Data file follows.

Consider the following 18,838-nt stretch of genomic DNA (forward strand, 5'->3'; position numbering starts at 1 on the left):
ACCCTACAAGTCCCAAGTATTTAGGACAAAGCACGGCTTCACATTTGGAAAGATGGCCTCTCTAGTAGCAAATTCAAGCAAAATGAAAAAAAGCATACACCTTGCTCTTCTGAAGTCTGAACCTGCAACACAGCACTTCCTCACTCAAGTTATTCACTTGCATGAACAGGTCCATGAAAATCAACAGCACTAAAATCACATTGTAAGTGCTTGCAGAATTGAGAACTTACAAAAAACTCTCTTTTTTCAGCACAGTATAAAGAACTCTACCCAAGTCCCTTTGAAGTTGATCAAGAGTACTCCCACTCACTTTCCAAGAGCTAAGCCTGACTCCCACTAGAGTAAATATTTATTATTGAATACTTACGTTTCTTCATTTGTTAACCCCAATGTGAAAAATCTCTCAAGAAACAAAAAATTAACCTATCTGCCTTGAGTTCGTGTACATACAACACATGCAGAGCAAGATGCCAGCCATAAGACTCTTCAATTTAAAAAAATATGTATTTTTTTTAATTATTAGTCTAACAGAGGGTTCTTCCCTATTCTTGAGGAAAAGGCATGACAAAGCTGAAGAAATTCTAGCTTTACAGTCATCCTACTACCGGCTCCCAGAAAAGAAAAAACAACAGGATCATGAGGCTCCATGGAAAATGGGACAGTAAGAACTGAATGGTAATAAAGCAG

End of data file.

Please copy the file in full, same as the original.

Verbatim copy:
Consider the following 18,838-nt stretch of genomic DNA (forward strand, 5'->3'; position numbering starts at 1 on the left):
ACCCTACAAGTCCCAAGTATTTAGGACAAAGCACGGCTTCACATTTGGAAAGATGGCCTCTCTAGTAGCAAATTCAAGCAAAATGAAAAAAAGCATACACCTTGCTCTTCTGAAGTCTGAACCTGCAACACAGCACTTCCTCACTCAAGTTATTCACTTGCATGAACAGGTCCATGAAAATCAACAGCACTAAAATCACATTGTAAGTGCTTGCAGAATTGAGAACTTACAAAAAACTCTCTTTTTTCAGCACAGTATAAAGAACTCTACCCAAGTCCCTTTGAAGTTGATCAAGAGTACTCCCACTCACTTTCCAAGAGCTAAGCCTGACTCCCACTAGAGTAAATATTTATTATTGAATACTTACGTTTCTTCATTTGTTAACCCCAATGTGAAAAATCTCTCAAGAAACAAAAAATTAACCTATCTGCCTTGAGTTCGTGTACATACAACACATGCAGAGCAAGATGCCAGCCATAAGACTCTTCAATTTAAAAAAATATGTATTTTTTTTAATTATTAGTCTAACAGAGGGTTCTTCCCTATTCTTGAGGAAAAGGCATGACAAAGCTGAAGAAATTCTAGCTTTACAGTCATCCTACTACCGGCTCCCAGAAAAGAAAAAACAACAGGATCATGAGGCTCCATGGAAAATGGGACAGTAAGAACTGAATGGTAATAAAGCAG